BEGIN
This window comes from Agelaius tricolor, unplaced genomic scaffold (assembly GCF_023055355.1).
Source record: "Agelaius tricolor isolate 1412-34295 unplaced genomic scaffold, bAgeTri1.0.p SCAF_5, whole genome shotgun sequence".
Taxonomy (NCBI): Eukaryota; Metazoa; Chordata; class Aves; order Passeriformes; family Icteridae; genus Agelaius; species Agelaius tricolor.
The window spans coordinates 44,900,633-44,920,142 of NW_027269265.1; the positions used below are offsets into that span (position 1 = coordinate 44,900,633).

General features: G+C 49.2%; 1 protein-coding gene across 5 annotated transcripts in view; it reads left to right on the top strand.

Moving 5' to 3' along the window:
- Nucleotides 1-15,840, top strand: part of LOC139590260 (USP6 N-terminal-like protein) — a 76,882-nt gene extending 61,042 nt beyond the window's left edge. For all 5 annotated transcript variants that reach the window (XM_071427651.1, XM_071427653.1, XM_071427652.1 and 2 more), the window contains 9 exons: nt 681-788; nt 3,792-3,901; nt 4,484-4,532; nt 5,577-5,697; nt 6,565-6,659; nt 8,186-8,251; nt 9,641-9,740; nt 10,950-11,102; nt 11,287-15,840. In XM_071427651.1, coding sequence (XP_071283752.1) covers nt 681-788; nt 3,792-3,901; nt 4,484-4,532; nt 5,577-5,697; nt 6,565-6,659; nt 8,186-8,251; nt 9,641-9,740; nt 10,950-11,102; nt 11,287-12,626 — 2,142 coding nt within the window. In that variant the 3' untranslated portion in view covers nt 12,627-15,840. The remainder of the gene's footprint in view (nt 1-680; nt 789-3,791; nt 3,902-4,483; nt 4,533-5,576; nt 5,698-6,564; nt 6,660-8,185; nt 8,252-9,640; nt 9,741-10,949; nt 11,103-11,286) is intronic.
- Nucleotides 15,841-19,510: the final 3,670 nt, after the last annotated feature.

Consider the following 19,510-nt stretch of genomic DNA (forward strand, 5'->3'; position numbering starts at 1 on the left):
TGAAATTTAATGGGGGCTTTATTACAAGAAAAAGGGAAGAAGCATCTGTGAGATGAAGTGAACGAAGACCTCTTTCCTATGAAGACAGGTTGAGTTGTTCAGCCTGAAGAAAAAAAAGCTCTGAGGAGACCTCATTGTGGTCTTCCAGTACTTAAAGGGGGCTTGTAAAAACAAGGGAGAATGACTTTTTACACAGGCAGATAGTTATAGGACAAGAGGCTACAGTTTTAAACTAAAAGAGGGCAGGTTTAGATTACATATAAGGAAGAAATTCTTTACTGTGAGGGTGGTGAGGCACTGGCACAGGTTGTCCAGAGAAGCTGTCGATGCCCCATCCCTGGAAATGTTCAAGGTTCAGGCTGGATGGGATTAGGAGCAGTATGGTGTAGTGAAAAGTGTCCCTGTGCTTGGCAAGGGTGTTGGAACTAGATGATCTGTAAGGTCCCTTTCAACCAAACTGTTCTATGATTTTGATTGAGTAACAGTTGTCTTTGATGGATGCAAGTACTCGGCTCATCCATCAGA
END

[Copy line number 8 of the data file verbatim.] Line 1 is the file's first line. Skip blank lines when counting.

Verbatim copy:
- Nucleotides 15,841-19,510: the final 3,670 nt, after the last annotated feature.